Pharmacy Technician Training Programs
Pharmacy technician training programs are intended to not only ensure that an individual has the knowledge to succeed as a pharmacy technician, but also to have real experience of working in that area. The training programs will make sure to give an individual the knowledge base in pharmaceutical and medical terminology, abbreviations and symbols used in prescribing, dispensing, and documenting medications. Also, the programs will enable the individual to be able to perform the necessary functions related to drug procurement and inventory control. The individual should attain a working knowledge of manufacturing and packaging operations, including the physical and chemical nature of drugs used in a pharmacy, and the packaging and labeling requirements along with manufacturing techniques for drug dispensing.
An individual must be able to demonstrate competence when performing pharmaceutical calculations, especially conversions, working with pediatric dosages, parenteral and IV dosages, admixtures, and compounding dosages. The individual should leave a training program, knowledgeable about aseptic technique, parenteral admixtures, compounding procedures, and microbiology since pharmacy technicians’ job relates and directly applies to disease and the use of aseptic techniques in the health care field.
Not only should an individual carry those sorts of skills out of a pharmacy technician training program, but he or she should also come out with great customer service, communication, and interpersonal skills since the pharmacy technician will be interacting with customers, health care facilities, and insurance companies. He or she should also ensure to have a strong mathematical background and be very organized.
Some typical courses associated with the training programs include the following:
- Pharmaceutical Calculations/Medical Mathematics
- Pharmacy Administration
- Anatomy and Physiology
- Digestive, Respiratory, and Reproductive Systems
In this section, we will briefly review what is involved in a course about pharmaceutical calculations. First, the course will teach about the proper notation for writing prescriptions. For example, roman numerals are always used in writing prescriptions, to specify the amounts of ingredients or quantity to be dispensed, and in the directions to the patient. Because proportions are the most widely used calculation in a pharmacy, studying proportions and ratios will be essential to this course. Also, percentage preparations are important: percent weight-in-weight, percent volume-in-volume, and percent weight-in-volume. This course will teach an individual how to properly round numbers, use decimals, and explore the different systems of measurements and conversions between the systems. Other than these basic topics, the individual will learn the essential calculations that are involved with the task of a pharmacy technician.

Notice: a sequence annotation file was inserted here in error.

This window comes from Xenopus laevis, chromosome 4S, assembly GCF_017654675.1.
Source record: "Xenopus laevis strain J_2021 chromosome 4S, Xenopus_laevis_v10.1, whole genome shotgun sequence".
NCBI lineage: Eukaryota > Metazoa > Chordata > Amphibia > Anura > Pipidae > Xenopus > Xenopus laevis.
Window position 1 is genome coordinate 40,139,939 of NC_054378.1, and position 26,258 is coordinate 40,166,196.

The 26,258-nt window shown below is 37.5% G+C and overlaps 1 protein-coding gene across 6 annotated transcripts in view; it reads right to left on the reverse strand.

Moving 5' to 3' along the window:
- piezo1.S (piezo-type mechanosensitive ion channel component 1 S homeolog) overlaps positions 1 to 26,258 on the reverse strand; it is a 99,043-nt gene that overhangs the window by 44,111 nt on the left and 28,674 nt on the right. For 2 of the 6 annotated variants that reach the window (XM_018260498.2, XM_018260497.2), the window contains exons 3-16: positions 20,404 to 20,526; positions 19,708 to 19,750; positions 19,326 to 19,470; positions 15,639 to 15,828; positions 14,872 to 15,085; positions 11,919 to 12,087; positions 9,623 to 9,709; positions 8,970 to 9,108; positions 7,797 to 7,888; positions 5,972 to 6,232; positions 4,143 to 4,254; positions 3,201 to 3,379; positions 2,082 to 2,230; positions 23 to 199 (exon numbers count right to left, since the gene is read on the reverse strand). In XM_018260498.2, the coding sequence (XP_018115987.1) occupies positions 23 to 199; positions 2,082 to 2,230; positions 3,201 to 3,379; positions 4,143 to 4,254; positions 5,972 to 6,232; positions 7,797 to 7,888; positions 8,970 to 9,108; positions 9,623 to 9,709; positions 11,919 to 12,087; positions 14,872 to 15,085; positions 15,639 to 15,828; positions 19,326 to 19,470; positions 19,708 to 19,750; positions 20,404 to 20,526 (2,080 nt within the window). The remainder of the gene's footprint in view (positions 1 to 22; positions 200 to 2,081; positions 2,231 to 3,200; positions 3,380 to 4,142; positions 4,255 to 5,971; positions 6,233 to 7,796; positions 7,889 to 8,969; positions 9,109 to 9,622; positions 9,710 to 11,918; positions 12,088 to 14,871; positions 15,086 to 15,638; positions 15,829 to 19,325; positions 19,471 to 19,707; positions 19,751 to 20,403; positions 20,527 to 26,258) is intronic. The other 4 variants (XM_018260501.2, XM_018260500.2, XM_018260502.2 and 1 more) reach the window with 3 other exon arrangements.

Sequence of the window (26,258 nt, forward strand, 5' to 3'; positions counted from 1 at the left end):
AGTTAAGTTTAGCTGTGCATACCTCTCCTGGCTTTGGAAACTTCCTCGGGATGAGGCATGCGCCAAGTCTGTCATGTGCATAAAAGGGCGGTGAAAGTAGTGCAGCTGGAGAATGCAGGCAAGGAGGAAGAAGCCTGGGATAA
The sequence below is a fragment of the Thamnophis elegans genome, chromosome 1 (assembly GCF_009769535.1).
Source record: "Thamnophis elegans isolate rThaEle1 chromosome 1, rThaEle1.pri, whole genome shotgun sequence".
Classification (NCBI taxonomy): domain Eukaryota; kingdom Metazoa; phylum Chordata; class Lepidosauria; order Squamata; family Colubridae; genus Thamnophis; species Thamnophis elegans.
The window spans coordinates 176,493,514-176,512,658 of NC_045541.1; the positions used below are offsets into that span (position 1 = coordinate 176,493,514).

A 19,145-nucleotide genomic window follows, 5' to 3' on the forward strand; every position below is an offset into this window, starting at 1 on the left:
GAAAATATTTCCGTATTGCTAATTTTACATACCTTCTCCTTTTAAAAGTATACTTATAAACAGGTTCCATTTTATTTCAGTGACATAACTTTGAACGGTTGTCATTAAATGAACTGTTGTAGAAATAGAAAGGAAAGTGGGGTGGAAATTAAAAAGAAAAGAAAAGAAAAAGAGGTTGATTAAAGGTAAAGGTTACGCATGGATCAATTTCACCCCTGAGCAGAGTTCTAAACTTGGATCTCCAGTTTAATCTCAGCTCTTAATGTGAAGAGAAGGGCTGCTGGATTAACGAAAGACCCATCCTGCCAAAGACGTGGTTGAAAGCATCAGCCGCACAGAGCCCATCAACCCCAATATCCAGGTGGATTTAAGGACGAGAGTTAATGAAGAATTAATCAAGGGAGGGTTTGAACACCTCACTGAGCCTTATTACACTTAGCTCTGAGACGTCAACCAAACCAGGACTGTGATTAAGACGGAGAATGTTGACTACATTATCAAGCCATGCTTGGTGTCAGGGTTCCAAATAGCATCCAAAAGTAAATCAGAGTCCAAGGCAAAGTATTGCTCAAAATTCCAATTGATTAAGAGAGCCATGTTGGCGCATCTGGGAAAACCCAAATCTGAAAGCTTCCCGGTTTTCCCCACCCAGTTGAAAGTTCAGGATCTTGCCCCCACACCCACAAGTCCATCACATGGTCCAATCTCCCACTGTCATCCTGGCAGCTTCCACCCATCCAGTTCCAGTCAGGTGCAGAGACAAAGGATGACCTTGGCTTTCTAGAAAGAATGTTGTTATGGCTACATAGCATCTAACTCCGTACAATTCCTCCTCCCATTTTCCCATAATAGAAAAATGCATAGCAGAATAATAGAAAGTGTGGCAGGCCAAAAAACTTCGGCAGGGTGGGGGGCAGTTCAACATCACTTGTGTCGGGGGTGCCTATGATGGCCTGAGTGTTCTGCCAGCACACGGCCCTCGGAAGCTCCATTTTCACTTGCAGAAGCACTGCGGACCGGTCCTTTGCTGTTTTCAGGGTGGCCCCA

Anatomy and Physiology
A course in anatomy and physiology will serve as a comprehensive study of the anatomy and physiology of the human body. Some of the main topics include body organization, homeostasis, cytology, histology, and the integumentary, skeletal, muscular, nervous systems, and special senses. Such a course will prepare an individual to be able to demonstrate a thorough understanding of the main principles of anatomy and physiology and any relationships associated between these principles. Many courses in anatomy and physiology will also include work in a laboratory, which includes dissections of preserved specimens, microscopic studies, physiologic experiences, and many other topics.
A course in nutrition could cover a variety of topics. Most generally and across the board, a course in nutrition will involve learning the basic principles of human nutrition. This course will most likely have a specific emphasis on nutrients, food sources, and their utilization in the body for growth and health throughout life. Such a course will also discuss and cover issues to nutrition in modern society.
A more advanced course may investigate the principles of food in more depth or even how metabolism works, especially when in comes to the digestion and ingestion of food and medicines.
Depending on the level of the course in pharmacology will depend on the depth of the material that the course will cover. However, in general, a course should be able to introduce molecular approaches, target identification, and drug development and delivery for cellular and sub cellular processes that contribute to human disease. A course will also include learning about the principles of drug-receptor interactions, ion channels as molecular targets of neurohormones and drug, the structure and function of G-proteins coupled receptors, and many other topics.